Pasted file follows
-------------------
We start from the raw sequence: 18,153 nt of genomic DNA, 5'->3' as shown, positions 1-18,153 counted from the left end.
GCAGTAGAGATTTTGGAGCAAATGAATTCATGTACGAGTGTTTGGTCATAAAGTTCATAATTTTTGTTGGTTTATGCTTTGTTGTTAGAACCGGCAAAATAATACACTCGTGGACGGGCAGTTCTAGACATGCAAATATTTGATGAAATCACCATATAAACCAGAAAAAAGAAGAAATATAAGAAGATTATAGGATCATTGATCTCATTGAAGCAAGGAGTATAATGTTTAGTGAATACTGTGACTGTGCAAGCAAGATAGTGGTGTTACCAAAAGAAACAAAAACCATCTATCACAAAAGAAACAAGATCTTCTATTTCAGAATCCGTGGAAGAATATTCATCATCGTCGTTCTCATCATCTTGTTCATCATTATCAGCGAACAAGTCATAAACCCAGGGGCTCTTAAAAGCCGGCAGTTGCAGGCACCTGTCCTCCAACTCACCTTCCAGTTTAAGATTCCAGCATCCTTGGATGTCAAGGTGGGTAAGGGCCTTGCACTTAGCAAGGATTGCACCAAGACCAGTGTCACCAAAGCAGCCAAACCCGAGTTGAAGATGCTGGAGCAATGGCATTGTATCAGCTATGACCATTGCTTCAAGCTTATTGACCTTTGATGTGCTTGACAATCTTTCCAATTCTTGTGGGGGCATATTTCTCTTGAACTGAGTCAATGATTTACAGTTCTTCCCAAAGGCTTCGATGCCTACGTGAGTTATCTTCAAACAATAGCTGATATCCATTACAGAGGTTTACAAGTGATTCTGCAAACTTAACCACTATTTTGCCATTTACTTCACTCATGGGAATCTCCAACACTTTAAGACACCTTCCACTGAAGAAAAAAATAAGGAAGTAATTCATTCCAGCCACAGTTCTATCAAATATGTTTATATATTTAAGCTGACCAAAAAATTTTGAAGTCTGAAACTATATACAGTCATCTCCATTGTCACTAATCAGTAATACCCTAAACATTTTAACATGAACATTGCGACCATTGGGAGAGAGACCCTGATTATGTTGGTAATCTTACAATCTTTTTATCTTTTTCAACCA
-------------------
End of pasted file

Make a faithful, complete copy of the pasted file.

We start from the raw sequence: 18,153 nt of genomic DNA, 5'->3' as shown, positions 1-18,153 counted from the left end.
GCAGTAGAGATTTTGGAGCAAATGAATTCATGTACGAGTGTTTGGTCATAAAGTTCATAATTTTTGTTGGTTTATGCTTTGTTGTTAGAACCGGCAAAATAATACACTCGTGGACGGGCAGTTCTAGACATGCAAATATTTGATGAAATCACCATATAAACCAGAAAAAAGAAGAAATATAAGAAGATTATAGGATCATTGATCTCATTGAAGCAAGGAGTATAATGTTTAGTGAATACTGTGACTGTGCAAGCAAGATAGTGGTGTTACCAAAAGAAACAAAAACCATCTATCACAAAAGAAACAAGATCTTCTATTTCAGAATCCGTGGAAGAATATTCATCATCGTCGTTCTCATCATCTTGTTCATCATTATCAGCGAACAAGTCATAAACCCAGGGGCTCTTAAAAGCCGGCAGTTGCAGGCACCTGTCCTCCAACTCACCTTCCAGTTTAAGATTCCAGCATCCTTGGATGTCAAGGTGGGTAAGGGCCTTGCACTTAGCAAGGATTGCACCAAGACCAGTGTCACCAAAGCAGCCAAACCCGAGTTGAAGATGCTGGAGCAATGGCATTGTATCAGCTATGACCATTGCTTCAAGCTTATTGACCTTTGATGTGCTTGACAATCTTTCCAATTCTTGTGGGGGCATATTTCTCTTGAACTGAGTCAATGATTTACAGTTCTTCCCAAAGGCTTCGATGCCTACGTGAGTTATCTTCAAACAATAGCTGATATCCATTACAGAGGTTTACAAGTGATTCTGCAAACTTAACCACTATTTTGCCATTTACTTCACTCATGGGAATCTCCAACACTTTAAGACACCTTCCACTGAAGAAAAAAATAAGGAAGTAATTCATTCCAGCCACAGTTCTATCAAATATGTTTATATATTTAAGCTGACCAAAAAATTTTGAAGTCTGAAACTATATACAGTCATCTCCATTGTCACTAATCAGTAATACCCTAAACATTTTAACATGAACATTGCGACCATTGGGAGAGAGACCCTGATTATGTTGGTAATCTTACAATCTTTTTATCTTTTTCAACCA